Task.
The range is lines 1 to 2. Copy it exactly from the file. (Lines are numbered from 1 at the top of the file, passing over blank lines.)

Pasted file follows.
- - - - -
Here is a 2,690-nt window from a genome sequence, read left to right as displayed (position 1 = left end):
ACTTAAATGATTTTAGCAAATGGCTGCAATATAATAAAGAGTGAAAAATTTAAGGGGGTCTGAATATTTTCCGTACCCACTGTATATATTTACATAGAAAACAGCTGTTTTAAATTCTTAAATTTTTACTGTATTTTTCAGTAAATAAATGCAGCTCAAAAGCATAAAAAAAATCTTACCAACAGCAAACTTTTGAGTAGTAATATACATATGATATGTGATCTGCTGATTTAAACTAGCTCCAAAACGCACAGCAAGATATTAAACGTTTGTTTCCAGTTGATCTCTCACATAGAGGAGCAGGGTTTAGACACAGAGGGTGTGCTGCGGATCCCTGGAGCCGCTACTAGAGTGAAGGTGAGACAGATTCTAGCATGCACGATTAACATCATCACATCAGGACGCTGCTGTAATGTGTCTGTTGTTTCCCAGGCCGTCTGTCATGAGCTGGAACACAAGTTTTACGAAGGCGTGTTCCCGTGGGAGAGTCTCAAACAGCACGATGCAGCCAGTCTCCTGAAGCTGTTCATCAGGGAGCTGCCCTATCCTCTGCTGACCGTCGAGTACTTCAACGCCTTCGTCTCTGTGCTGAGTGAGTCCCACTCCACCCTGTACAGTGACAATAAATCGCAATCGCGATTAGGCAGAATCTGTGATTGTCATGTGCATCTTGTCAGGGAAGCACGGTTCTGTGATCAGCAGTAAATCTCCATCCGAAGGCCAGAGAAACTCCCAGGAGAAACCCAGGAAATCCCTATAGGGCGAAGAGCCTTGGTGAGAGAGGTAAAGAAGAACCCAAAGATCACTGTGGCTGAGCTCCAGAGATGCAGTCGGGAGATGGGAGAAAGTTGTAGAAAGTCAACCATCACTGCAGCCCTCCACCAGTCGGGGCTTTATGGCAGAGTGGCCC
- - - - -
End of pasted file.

Here is a 2,690-nt window from a genome sequence, read left to right as displayed (position 1 = left end):
ACTTAAATGATTTTAGCAAATGGCTGCAATATAATAAAGAGTGAAAAATTTAAGGGGGTCTGAATATTTTCCGTACCCACTGTATATATTTACATAGAAAACAGCTGTTTTAAATTCTTAAATTTTTACTGTATTTTTCAGTAAATAAATGCAGCTCAAAAGCATAAAAAAAATCTTACCAACAGCAAACTTTTGAGTAGTAATATACATATGATATGTGATCTGCTGATTTAAACTAGCTCCAAAACGCACAGCAAGATATTAAACGTTTGTTTCCAGTTGATCTCTCACATAGAGGAGCAGGGTTTAGACACAGAGGGTGTGCTGCGGATCCCTGGAGCCGCTACTAGAGTGAAGGTGAGACAGATTCTAGCATGCACGATTAACATCATCACATCAGGACGCTGCTGTAATGTGTCTGTTGTTTCCCAGGCCGTCTGTCATGAGCTGGAACACAAGTTTTACGAAGGCGTGTTCCCGTGGGAGAGTCTCAAACAGCACGATGCAGCCAGTCTCCTGAAGCTGTTCATCAGGGAGCTGCCCTATCCTCTGCTGACCGTCGAGTACTTCAACGCCTTCGTCTCTGTGCTGAGTGAGTCCCACTCCACCCTGTACAGTGACAATAAATCGCAATCGCGATTAGGCAGAATCTGTGATTGTCATGTGCATCTTGTCAGGGAAGCACGGTTCTGTGATCAGCAGTAAATCTCCATCCGAAGGCCAGAGAAACTCCCAGGAGAAACCCAGGAAATCCCTATAGGGCGAAGAGCCTTGGTGAGAGAGGTAAAGAAGAACCCAAAGATCACTGTGGCTGAGCTCCAGAGATGCAGTCGGGAGATGGGAGAAAGTTGTAGAAAGTCAACCATCACTGCAGCCCTCCACCAGTCGGGGCTTTATGGCAGAGTGGCCC